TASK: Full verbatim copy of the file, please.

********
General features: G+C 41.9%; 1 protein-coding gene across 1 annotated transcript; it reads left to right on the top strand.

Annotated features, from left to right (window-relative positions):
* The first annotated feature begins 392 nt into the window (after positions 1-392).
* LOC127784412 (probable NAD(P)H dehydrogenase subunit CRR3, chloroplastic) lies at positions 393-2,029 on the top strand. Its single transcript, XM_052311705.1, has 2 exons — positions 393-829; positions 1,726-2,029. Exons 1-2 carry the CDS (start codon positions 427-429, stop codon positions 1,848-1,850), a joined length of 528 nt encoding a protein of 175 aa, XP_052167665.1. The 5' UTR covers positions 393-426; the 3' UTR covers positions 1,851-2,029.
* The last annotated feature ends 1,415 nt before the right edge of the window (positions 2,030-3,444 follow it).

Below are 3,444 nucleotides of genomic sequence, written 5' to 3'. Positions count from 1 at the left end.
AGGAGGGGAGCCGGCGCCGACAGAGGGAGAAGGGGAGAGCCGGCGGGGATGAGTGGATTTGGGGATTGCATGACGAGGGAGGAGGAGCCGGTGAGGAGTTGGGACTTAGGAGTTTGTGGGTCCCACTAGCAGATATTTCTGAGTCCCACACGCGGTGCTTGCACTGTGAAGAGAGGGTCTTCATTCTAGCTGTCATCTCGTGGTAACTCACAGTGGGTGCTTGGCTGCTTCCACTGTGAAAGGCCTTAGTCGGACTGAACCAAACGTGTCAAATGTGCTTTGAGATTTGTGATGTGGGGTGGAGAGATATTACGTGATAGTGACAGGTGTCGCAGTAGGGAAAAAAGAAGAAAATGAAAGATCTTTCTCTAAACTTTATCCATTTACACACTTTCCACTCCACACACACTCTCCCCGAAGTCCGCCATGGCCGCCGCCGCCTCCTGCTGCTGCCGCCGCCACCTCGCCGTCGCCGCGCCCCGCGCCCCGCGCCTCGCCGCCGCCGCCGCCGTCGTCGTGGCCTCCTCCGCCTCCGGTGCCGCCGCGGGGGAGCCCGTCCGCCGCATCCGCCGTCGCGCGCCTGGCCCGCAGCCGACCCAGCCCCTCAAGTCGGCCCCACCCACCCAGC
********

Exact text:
General features: G+C 41.9%; 1 protein-coding gene across 1 annotated transcript; it reads left to right on the top strand.

Annotated features, from left to right (window-relative positions):
* The first annotated feature begins 392 nt into the window (after positions 1-392).
* LOC127784412 (probable NAD(P)H dehydrogenase subunit CRR3, chloroplastic) lies at positions 393-2,029 on the top strand. Its single transcript, XM_052311705.1, has 2 exons — positions 393-829; positions 1,726-2,029. Exons 1-2 carry the CDS (start codon positions 427-429, stop codon positions 1,848-1,850), a joined length of 528 nt encoding a protein of 175 aa, XP_052167665.1. The 5' UTR covers positions 393-426; the 3' UTR covers positions 1,851-2,029.
* The last annotated feature ends 1,415 nt before the right edge of the window (positions 2,030-3,444 follow it).

Below are 3,444 nucleotides of genomic sequence, written 5' to 3'. Positions count from 1 at the left end.
AGGAGGGGAGCCGGCGCCGACAGAGGGAGAAGGGGAGAGCCGGCGGGGATGAGTGGATTTGGGGATTGCATGACGAGGGAGGAGGAGCCGGTGAGGAGTTGGGACTTAGGAGTTTGTGGGTCCCACTAGCAGATATTTCTGAGTCCCACACGCGGTGCTTGCACTGTGAAGAGAGGGTCTTCATTCTAGCTGTCATCTCGTGGTAACTCACAGTGGGTGCTTGGCTGCTTCCACTGTGAAAGGCCTTAGTCGGACTGAACCAAACGTGTCAAATGTGCTTTGAGATTTGTGATGTGGGGTGGAGAGATATTACGTGATAGTGACAGGTGTCGCAGTAGGGAAAAAAGAAGAAAATGAAAGATCTTTCTCTAAACTTTATCCATTTACACACTTTCCACTCCACACACACTCTCCCCGAAGTCCGCCATGGCCGCCGCCGCCTCCTGCTGCTGCCGCCGCCACCTCGCCGTCGCCGCGCCCCGCGCCCCGCGCCTCGCCGCCGCCGCCGCCGTCGTCGTGGCCTCCTCCGCCTCCGGTGCCGCCGCGGGGGAGCCCGTCCGCCGCATCCGCCGTCGCGCGCCTGGCCCGCAGCCGACCCAGCCCCTCAAGTCGGCCCCACCCACCCAGC